Lastly, it can be about getting the right space. I have read a multitude of articles and reports in my industry press over the past year that deals with major high street chains shutting down multiple offices on the high street and moving to a centralised “hub”. The idea being that for viewings, if you had a location situated more to the centre of your area with better access to trains and public transport, you and your applicants can get to the viewings with much less hassle. In a less high street location, you can get more space for your money. You can add meeting rooms, an actual kitchen to cook in so you don’t have to eat at your desk, more storage for more key duplicates, more desk space, a relaxed seating area and other such luxuries not normally associated with a high street office, where desks are quite close together and space is at a premium. Not to get all Feng Shui on you, but having a nice workspace can really help productivity and that can only help the long-term health of the business as well.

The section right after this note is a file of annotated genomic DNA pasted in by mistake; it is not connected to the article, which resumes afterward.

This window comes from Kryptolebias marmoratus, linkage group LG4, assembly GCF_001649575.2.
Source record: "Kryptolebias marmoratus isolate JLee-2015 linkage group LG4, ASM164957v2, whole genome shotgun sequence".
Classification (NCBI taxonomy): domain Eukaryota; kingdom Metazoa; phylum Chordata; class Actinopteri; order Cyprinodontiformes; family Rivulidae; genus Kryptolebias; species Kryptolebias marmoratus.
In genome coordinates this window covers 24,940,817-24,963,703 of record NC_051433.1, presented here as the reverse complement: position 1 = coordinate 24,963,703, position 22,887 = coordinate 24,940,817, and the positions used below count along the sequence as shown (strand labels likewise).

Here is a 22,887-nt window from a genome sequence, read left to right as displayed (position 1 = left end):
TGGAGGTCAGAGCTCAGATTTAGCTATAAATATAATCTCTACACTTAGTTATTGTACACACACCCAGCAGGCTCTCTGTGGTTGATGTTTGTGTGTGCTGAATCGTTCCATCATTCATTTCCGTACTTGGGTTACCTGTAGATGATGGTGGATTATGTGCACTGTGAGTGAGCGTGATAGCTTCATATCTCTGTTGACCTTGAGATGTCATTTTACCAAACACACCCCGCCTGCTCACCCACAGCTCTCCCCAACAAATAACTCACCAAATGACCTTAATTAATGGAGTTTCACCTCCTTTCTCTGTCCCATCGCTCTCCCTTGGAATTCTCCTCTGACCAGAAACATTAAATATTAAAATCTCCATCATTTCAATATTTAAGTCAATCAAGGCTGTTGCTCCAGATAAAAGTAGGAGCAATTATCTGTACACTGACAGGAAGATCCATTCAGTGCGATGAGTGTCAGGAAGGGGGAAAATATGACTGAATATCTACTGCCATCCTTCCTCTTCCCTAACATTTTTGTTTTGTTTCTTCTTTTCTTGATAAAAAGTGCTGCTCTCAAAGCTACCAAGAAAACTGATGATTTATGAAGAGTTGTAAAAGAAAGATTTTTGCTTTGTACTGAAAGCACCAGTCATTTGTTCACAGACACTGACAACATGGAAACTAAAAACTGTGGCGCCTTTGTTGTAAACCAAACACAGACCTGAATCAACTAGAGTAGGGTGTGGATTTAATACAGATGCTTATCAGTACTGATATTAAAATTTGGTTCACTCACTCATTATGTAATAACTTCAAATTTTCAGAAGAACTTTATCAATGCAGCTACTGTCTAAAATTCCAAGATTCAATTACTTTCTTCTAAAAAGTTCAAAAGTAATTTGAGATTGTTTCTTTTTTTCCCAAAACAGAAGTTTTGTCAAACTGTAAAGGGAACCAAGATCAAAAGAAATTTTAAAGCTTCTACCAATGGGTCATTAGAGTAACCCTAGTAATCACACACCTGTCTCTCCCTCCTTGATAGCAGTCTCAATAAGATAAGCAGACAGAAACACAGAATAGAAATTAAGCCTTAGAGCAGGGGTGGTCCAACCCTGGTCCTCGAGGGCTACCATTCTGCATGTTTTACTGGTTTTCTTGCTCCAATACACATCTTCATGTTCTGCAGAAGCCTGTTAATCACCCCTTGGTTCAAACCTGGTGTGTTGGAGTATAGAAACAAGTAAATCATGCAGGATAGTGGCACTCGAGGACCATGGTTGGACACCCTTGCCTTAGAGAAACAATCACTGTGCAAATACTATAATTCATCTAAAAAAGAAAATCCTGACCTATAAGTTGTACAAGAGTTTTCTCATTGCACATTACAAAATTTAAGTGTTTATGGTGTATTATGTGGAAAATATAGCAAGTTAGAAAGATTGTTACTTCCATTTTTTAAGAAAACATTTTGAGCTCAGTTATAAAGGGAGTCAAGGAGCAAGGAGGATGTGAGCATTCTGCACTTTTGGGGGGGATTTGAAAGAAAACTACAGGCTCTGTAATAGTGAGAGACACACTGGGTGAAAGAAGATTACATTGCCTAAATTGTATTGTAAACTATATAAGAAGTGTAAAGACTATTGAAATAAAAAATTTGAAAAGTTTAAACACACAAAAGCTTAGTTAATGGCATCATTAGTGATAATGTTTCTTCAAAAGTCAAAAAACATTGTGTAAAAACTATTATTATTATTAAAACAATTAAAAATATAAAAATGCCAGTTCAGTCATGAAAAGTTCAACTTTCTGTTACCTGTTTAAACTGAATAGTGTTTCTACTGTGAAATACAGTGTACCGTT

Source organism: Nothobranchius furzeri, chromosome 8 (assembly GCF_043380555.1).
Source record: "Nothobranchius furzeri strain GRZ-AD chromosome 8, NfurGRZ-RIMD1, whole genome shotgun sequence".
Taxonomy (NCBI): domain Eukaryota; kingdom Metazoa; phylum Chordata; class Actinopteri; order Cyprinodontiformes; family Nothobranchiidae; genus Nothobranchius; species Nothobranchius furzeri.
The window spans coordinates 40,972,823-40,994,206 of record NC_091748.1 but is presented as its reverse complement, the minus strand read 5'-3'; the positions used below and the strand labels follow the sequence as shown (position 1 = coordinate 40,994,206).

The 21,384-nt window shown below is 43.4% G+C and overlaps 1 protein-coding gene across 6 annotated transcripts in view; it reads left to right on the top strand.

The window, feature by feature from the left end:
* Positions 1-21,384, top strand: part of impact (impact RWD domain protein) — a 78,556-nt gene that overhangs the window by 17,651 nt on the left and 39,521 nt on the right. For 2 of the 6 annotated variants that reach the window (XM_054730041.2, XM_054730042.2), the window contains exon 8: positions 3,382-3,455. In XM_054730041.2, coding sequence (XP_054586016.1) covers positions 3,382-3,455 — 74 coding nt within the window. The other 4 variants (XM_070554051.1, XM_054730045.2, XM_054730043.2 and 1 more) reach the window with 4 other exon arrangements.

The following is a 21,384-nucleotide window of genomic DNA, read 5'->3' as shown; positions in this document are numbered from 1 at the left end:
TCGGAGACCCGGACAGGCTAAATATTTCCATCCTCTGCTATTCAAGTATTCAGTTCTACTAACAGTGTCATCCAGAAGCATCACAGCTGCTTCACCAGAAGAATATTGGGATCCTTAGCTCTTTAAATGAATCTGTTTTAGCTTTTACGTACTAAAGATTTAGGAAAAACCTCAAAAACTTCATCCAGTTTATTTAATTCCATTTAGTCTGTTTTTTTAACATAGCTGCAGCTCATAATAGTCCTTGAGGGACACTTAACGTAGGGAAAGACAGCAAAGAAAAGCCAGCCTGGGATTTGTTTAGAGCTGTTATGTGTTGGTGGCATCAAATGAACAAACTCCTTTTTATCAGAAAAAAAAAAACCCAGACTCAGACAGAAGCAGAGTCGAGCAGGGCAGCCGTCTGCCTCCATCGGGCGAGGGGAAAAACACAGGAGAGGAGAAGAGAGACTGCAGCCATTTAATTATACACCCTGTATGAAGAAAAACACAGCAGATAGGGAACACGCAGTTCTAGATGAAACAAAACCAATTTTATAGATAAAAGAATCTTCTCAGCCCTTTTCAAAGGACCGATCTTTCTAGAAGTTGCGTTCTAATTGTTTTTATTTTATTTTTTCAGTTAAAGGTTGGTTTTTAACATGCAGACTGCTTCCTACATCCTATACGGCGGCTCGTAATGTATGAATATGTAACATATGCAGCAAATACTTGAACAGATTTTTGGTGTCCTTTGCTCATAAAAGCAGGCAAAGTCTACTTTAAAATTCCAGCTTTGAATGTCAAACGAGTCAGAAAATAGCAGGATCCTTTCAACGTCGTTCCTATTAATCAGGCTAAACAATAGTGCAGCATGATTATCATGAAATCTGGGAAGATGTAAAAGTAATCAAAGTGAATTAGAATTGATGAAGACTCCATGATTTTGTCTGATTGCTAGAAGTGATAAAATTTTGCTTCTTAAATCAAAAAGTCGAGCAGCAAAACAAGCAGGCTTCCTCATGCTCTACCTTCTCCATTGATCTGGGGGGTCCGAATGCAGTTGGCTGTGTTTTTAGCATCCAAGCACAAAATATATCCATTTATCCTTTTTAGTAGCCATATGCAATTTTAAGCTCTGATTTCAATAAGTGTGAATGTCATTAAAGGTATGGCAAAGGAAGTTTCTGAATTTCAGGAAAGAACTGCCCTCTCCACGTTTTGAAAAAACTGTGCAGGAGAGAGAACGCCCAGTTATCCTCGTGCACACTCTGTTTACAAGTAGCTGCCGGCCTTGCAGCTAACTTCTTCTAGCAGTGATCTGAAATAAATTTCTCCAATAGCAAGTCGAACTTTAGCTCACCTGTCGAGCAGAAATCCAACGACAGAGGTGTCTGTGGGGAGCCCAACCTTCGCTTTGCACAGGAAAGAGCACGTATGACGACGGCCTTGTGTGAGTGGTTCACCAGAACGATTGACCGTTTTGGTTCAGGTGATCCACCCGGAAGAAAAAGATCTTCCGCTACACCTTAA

So, there are a few different reasons why I think property agents will be leaving the high street. The agency fee ban is going to cause an almighty shake-up, and if costs have to be cut then why not in an area of the business that is more or less not needed. We will go the same way as a lot of retail outlets and for a lot of the same reasons. People love to see a nice shiny office, but no one wants to pay any money. It’s the reason most local shops have gone online, and instead of fighting this quite natural progression, we should get on board. I firmly believe that if we not already in one, then we are on our way to a hard recession. A lot of businesses are going to the wall, and although it's always very sad to see job losses of any kind, it can spark an evolution within certain sectors, and create a new way of working that is perhaps better than the old one. As my Dad is so very fond of say, “there are no problems, just opportunities!!!”.
I’d be very interested to know if you would rather see an agent with an expensive flagship office or one that is off the high street but has the best technologies on hand to help with the letting and management of your properties.
If you’ve got any thoughts on the matter, please get in touch or pop a comment, the discussion is fascinating!